Freedom Square, Novi Sad
Most hotels are expensive for foreigners. If you’re on a budget, don’t even think about staying in a hotel that has more than two stars. To give you a general idea, I paid 35 DM/night for a single room in the one-star Motel Tekija, and 980 dinars in two star Hotel Smederevo. The three-star Hotel Novi Sad quoted us DM85 for a double, the cheapest single in the Hotel Slavija in Belgrade was US$50, and the three-star Hotel Kladovo charged US$33 for a single.
There are supposed to be youth hostels in Belgrade, Kladovo and Kopaonik. But upon arrival in Belgrade, my friend John and I found out that the phone numbers quoted on yuhostels.com were wrong. When we got to the Hotel Slavija, which according to the same website charged US$11.50 a night, this turned out to be the price for Yugoslav citizens, and the price for foreigners was almost 5 times as high! I was going to stay at my friend Vlad’s place anyway, and now John ended up crashing there as well for lack of budget accommodation in Belgrade. Vlad did some research on hostels the next day at work, and found out one was bombed, one was full of refugees, and one simply didn’t exist (anymore?). I wasn’t able to find out anything about the hostels at Kladovo or Kopaonik.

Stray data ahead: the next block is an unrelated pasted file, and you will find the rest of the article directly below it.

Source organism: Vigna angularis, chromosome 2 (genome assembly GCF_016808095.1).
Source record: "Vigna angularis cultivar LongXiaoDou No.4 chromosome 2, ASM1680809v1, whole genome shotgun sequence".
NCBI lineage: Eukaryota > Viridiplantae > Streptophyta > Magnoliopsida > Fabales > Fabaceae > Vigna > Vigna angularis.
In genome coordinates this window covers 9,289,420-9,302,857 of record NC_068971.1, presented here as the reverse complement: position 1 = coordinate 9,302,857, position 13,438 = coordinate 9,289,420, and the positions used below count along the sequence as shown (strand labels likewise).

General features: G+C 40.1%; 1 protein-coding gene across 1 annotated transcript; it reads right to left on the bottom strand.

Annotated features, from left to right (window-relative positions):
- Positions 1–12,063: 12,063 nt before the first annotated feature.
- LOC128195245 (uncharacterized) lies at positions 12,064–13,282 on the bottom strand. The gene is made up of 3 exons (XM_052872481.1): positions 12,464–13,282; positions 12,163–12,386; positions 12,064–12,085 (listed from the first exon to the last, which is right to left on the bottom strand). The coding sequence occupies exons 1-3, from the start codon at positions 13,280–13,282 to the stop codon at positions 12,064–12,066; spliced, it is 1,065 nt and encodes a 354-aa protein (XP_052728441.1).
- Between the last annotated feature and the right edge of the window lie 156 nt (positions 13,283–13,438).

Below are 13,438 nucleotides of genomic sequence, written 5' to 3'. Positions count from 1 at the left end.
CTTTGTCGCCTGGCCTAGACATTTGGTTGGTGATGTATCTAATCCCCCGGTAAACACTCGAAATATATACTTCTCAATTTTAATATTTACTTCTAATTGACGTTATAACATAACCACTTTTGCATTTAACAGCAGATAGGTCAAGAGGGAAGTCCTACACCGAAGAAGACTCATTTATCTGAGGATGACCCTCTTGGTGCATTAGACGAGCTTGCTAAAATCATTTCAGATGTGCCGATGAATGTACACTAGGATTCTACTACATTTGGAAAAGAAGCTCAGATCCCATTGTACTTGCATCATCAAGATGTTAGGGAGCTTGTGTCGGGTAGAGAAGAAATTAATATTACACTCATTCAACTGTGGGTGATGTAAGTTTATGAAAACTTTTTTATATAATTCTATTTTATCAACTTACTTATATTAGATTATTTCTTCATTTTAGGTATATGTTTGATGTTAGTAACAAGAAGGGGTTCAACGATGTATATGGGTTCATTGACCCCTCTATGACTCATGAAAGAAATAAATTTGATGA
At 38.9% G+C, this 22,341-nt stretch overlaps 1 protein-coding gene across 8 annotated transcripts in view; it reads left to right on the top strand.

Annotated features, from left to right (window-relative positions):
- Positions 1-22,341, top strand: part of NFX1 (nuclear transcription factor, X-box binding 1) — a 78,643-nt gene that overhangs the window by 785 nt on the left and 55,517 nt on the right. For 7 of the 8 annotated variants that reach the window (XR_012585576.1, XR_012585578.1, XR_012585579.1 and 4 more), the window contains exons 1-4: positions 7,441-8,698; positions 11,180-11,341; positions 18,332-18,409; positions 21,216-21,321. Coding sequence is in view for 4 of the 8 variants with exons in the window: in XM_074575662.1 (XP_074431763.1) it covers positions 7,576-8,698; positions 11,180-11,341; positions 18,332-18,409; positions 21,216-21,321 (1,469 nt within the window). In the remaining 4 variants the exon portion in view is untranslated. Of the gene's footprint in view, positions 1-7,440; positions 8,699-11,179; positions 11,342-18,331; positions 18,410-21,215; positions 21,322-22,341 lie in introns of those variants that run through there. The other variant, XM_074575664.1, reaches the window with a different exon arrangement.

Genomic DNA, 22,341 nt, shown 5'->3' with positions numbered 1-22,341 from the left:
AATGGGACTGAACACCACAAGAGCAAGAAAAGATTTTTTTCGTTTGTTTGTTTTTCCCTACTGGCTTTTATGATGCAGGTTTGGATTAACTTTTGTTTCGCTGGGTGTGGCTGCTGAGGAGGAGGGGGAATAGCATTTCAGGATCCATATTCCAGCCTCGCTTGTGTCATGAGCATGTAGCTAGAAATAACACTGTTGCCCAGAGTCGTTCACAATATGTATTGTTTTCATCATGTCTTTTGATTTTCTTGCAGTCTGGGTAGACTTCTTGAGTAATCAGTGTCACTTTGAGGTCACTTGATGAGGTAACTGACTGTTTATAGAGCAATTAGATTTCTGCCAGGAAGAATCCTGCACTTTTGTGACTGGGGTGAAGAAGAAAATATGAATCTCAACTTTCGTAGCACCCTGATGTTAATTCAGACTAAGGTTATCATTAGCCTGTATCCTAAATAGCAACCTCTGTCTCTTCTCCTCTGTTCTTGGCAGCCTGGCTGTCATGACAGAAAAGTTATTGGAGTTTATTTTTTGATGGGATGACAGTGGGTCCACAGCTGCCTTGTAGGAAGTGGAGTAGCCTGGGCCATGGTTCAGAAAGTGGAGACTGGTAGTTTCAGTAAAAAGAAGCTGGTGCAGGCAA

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- Belgrade: Internetcaffe, V. Karadzica; Plato (bookshop/internet cafe/pub/jazz club all in one), Vasina 17
- Nis: Allan Ford, Nikole Pasica; Webcaffe, Kalca shopping mall.
- Novi Sad: Internet Line, Ilije Ognjanovica 8 (open 0-24)
As far as I know the only recent guidebook that includes Yugoslavia is Lonely Planet’s Eastern Europe guide. However, this is rather incomplete and often incorrect, so you might as well go without one. I hope this guide can be somewhat more useful.
Serbian, formerly known as Serbo-Croatian, is a Slavic language. The Serbian alphabet has 30 sounds, that can be written in Latin or Cyrillic characters. Conveniently, every letter represents one sound, and every sound corresponds with only one letter. It’s a good idea to learn some Cyrillic before you go. We found the national museum in Belgrade an excellent practice ground, for names of artists are written in both alphabets there.
Most young people speak English. Older people might speak German or occasionally French. Italian seems to be popular too.
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ATM’s don’t work with foreign cards, so bring all the money you’ll need in deutschmarks/euros (before/after 1/1/2002). At the time of writing, DEM1 = 30,57 Yugoslav dinar (YUN) and EUR€1 = YUN59.80.
Almost everything is very cheap compared to Western Europe, except for hotels. Accommodation will probably be your only big expense, unless you can find somewhere to stay for free, as I did in Belgrade and Nis. In three weeks, I spent DEM670 (EUR€343; or US$313).